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WID support for displaying hardware crosshair cursor

IP.com Disclosure Number: IPCOM000020429D
Original Publication Date: 2003-Nov-20
Included in the Prior Art Database: 2003-Nov-20
Document File: 1 page(s) / 40K

Publishing Venue

IBM

Abstract

Some applications, such as CAD applications, use a crosshair cursor. If a graphic adapter supports a hardware crosshair cursor, applications can either implement the crosshair cursor in software or use the graphic adapter's hardware cursor. If the crosshair cursor is implemented in software, the application has to manage the crosshair cursor by redrawing the frame buffer every time the pointer device is moved. This method degrades performance, while increasing the applications complexity. When an application uses the hardware crosshair cursor, application complexity is reduced and performance is improved since the application does not have to redraw the frame buffer when the pointer device is moved.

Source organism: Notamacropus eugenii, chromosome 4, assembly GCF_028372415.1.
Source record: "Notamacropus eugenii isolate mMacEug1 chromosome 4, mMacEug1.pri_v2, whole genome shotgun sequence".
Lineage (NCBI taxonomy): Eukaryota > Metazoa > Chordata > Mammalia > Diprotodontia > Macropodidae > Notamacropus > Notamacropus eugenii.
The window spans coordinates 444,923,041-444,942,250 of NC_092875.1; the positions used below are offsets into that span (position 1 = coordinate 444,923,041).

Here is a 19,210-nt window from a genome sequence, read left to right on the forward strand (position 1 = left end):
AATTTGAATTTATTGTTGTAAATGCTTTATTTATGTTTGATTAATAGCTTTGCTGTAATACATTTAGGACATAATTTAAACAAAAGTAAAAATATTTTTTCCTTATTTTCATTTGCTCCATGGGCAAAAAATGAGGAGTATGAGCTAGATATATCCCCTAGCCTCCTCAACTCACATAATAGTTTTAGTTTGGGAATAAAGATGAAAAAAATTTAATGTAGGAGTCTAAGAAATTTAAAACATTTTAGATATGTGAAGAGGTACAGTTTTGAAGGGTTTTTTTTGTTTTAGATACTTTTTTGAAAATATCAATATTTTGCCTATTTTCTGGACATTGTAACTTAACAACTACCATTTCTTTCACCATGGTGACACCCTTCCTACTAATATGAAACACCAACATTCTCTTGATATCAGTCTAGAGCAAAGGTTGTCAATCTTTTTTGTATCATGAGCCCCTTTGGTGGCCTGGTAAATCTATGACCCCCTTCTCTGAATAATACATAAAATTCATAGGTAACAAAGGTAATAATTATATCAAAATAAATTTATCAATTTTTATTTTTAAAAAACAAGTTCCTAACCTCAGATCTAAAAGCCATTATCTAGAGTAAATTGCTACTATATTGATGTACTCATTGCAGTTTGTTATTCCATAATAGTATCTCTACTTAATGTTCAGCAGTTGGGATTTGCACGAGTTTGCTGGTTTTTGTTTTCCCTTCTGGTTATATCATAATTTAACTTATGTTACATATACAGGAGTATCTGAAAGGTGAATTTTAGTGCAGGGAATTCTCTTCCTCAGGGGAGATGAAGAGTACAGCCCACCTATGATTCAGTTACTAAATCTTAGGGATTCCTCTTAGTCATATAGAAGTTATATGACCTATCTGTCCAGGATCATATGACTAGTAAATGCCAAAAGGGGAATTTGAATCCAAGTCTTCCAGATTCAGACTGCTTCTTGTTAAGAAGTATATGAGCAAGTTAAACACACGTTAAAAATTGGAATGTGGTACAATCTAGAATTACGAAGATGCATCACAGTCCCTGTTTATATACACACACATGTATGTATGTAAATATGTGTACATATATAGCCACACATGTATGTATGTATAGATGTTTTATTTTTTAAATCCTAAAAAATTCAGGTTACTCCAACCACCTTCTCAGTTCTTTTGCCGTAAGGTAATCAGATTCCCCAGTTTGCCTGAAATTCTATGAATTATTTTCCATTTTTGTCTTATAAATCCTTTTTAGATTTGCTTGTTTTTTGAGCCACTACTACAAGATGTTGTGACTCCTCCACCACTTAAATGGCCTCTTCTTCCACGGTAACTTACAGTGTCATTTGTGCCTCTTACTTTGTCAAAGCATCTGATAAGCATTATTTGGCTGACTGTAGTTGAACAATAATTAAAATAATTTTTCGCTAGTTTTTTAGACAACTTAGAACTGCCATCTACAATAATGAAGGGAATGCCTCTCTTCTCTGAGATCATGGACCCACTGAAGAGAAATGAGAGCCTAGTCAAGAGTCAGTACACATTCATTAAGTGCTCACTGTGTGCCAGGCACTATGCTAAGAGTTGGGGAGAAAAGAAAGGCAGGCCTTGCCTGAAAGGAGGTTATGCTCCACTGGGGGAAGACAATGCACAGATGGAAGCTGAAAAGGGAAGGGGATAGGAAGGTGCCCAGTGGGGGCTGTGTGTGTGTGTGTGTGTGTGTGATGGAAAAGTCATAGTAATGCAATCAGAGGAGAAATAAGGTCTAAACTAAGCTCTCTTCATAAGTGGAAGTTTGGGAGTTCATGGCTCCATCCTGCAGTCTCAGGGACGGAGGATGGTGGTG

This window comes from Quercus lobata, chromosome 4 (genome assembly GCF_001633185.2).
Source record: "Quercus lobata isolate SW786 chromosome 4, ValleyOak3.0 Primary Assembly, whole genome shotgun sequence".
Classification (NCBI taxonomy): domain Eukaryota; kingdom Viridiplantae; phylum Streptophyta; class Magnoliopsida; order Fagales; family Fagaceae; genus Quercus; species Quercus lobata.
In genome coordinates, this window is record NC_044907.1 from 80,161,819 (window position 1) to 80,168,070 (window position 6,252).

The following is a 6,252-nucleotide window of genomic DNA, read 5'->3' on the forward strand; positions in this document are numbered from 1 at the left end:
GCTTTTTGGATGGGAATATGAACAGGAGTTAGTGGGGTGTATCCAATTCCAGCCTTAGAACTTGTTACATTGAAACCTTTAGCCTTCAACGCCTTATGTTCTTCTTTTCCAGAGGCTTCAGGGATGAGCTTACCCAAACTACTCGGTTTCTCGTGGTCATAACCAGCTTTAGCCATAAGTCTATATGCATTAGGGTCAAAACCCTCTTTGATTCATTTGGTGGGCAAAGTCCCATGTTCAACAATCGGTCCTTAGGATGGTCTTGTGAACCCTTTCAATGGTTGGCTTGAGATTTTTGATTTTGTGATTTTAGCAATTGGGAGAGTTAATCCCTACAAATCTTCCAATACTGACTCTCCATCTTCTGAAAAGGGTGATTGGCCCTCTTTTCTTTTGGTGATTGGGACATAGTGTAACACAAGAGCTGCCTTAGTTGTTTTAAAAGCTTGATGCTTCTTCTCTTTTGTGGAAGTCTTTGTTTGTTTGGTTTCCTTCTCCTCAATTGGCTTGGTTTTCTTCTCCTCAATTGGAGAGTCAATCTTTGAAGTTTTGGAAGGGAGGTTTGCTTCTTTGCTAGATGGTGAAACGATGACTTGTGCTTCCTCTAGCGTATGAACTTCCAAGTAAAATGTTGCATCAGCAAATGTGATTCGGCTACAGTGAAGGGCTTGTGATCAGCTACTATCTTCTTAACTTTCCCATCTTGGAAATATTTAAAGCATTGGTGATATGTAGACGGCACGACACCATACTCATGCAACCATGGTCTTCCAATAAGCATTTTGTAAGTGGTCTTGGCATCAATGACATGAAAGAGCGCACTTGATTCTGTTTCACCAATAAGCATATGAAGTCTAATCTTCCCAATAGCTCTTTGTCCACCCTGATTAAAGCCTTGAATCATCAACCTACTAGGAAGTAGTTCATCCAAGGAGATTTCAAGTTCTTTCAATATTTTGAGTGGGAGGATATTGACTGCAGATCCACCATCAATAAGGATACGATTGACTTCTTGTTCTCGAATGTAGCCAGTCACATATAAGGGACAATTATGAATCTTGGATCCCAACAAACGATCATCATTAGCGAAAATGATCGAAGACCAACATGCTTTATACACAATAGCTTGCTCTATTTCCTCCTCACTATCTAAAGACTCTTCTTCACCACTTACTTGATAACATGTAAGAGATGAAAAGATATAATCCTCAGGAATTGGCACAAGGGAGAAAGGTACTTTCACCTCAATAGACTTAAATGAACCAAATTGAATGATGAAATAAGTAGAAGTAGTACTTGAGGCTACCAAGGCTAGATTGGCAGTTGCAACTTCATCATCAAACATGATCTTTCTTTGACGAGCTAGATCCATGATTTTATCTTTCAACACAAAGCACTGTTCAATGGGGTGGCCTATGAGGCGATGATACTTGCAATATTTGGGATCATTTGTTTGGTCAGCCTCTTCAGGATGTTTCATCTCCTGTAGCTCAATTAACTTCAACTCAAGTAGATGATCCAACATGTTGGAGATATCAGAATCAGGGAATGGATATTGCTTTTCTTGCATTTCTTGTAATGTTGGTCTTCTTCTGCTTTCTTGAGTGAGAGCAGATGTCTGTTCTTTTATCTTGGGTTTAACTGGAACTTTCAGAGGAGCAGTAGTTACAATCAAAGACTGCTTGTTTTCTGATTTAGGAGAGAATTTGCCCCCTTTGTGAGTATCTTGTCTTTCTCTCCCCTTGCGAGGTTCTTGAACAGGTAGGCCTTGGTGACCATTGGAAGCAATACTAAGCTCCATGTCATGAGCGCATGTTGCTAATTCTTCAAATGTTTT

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WID support for displaying hardware crosshair cursor

Most hardware crosshair cursors are full screen. If an application wants to display the crosshair cursor in a window and not the full screen, it would have to implement the crosshair cursor in software. Thus, incurring the performance and complexity penalties. A register on the graphic adapter could be used which would specify a region on the screen where the hardware crosshair cursor is visible. The problem is that if a window is moved partially over the region in which the crosshair cursor is to be displayed, the crosshair cursor will be rendered in the window. There needs to be a way that the crosshair cursor is visible only in a particular window, no matter what the shape of the window is. Thus, preventing it from being displayed in other windows when the windows overlap each other.

Assuming the graphics adapter supports Window IDs (WID)s the solution is to add a crosshair hair cursor enable field in the "Window Attribute Table (WAT)". Since each "Window ID (WID)" corresponds to a particular pixel on the screen, the WID planes can be laid out so that each window on the screen corresponds to a different WID. Since the WID is an index into the WAT, the RAMDAC can display or not display the crosshair cursor based on the WAT crosshair enable field. Therefore the hardware crosshair cursor will only be visible in a particular window even when the windows overlap.

This offers more flexibility when displaying the h...